Overview of Self-Determination Issues in the Middle East

As in much of the third world, many of the national boundaries of the Middle East and North Africa are artificial creations of the colonial era. Because most of the region’s inhabitants are Muslim Arabs and thanks to relatively high tolerance levels for minorities in traditional Islamic societies, the denial of self-determination has not been as widespread as in many parts of the world. Still, disputes in the Middle East involving people struggling for the right of self-determination remain some of the most dangerous and intractable conflicts in the world today.

The Ottoman Empire ruled most of the Middle East for nearly five centuries. Religious minorities were granted a high level of self-governance, including their own court systems. In some of the farther reaches of the empire, the Ottoman presence was little more than a customs house, so traditional patterns of self-governance remained, despite nominal Ottoman rule. The decline of the empire resulted more from its own internal weaknesses and from pressures by Western powers than from demands by Arab nationalists and others for self-determination.

Partly as a result, the Middle East has historically experienced less ethnic strife than many parts of the world. For example, for centuries, Jews faced far less overt persecution in the Arab Islamic world than in the European Christian world. Displaced minorities from just beyond the region, suppressed in their struggles for self-determination—such as Armenians and Circassians—often found refuge in the Arab Middle East. Meanwhile, non-Arab or non-Muslim minorities indigenous to the Middle East, such as the Berbers of the Maghreb and the Maronite Christians and Druzes of the Levant, were often able to create their own sanctuaries in mountainous regions.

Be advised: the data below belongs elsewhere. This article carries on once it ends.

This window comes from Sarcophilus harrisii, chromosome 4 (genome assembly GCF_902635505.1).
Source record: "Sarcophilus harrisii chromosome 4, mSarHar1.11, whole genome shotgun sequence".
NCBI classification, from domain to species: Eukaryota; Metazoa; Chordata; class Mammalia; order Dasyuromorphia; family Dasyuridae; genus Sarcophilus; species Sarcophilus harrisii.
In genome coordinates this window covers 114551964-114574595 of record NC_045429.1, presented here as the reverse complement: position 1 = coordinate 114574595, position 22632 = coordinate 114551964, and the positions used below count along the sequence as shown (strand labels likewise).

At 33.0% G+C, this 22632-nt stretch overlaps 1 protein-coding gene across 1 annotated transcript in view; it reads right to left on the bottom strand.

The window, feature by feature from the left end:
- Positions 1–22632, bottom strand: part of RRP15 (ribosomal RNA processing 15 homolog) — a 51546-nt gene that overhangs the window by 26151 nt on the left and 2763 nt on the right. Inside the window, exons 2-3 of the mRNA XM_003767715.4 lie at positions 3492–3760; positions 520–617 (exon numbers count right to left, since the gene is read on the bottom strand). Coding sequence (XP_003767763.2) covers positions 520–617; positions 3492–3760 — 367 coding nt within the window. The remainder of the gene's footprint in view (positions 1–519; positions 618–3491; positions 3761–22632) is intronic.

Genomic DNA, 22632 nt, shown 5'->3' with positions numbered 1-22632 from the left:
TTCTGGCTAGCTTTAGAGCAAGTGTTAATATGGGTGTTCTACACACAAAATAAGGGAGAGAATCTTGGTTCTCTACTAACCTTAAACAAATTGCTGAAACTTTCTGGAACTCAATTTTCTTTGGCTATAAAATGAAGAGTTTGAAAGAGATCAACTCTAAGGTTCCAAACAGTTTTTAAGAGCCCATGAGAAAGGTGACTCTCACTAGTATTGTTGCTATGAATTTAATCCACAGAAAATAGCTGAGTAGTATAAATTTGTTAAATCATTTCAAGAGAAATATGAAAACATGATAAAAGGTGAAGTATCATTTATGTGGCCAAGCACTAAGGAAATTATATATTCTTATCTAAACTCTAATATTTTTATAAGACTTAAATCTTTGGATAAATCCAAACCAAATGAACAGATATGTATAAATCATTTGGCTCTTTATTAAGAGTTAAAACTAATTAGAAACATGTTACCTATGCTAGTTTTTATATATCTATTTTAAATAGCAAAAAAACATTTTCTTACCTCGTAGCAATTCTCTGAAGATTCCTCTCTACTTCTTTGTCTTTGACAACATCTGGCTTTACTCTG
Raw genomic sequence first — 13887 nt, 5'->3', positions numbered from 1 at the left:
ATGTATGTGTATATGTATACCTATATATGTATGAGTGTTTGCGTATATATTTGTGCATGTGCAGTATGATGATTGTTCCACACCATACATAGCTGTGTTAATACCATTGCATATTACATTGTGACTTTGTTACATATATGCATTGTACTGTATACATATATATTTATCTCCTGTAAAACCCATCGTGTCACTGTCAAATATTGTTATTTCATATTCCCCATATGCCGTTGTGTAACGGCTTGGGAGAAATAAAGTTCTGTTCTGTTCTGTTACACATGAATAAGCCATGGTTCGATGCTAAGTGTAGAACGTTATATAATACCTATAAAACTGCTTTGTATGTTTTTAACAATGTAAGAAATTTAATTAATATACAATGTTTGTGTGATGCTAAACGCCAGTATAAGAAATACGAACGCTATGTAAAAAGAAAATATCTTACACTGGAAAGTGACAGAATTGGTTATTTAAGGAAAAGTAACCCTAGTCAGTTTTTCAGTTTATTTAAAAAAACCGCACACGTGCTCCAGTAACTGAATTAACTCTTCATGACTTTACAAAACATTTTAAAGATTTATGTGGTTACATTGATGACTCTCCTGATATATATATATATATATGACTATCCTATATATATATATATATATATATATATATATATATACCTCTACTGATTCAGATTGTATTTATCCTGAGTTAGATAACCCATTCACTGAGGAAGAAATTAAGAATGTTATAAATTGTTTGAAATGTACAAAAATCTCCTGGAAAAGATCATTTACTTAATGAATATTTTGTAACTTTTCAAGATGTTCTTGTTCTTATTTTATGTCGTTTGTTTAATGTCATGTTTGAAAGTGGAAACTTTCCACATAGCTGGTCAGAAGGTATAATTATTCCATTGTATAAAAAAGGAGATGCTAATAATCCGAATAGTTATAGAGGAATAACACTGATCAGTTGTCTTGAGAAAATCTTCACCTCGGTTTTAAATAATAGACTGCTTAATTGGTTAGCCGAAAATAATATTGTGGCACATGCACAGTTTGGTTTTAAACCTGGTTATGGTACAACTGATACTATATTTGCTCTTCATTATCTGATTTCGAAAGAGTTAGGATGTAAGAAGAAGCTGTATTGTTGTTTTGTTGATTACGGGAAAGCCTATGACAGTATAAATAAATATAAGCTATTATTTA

Arab Self-Determination

Arab nationalism, from its origins in the late 19th century through today, has been based on the ideal that true self-determination can come only through Arab unity. This has been a decidedly secular vision that has included both Muslims and Christians. The individual Arab nation-states were perceived as attempts by Western colonial powers to divide and rule. Several Pan-Arabist endeavors, such as the Baath movement, surfaced during the twentieth century in pursuit of the goal of one united Arab nation-state. Pan-Arabism reached its zenith between the mid-1950s and early 1970s under the leadership of Gamal Abdul-Nasser of Egypt. Nasser created the United Arab Republic, which joined Egypt and Syria into one country in 1957. Perceived Egyptian domination led Syria to withdraw within a few years. Subsequent attempts by Nasser, and later by Muammar Qaddafi of Libya, to unify their countries with various Arab neighbors also failed to materialize.

Many Arabs felt Nasser’s megalomania may have compromised his vision, yet he remains an icon for many in the region who are bitter at the division of what is still widely viewed as the once-unified Arab nation. Israel and the West have been openly fearful of such Arab unity and have been accused of undermining Arab leaders and popular movements that support Pan-Arabism, which many still see as the most authentic form of Arab self-determination. Indeed, Israel and some Western powers have used their influence not just to maintain the division of the Arab world into the current states carved out by the old colonial administrations but also to encourage subnationalist movements—such as the Maronite Christians in Lebanon—to form their own de facto statelets in an effort to subdivide the Arab world still further.

Though strong Arab identity has been promoted as a progressive act of self-determination against colonialism and its agents in the region, Arabism has often run counter to the interests of non-Arab minorities. The Berber peoples of Morocco and Algeria have had to resist the Arabization of their language, culture, and school curricula; occasional violent clashes continue in Algeria to this day. In southern Algeria, the Tuaregs and other non-Arab nomadic tribes have periodically launched armed revolts against overly centralized control by Algiers. The once-tolerant attitude toward the region’s large Jewish community was dramatically reversed in reaction to the creation of the Jewish state of Israel in 1948 in what was seen as the Arab heartland; the vast majority of Middle Eastern Jews emigrated—under varying degrees of duress—in subsequent years, most ending up in Israel.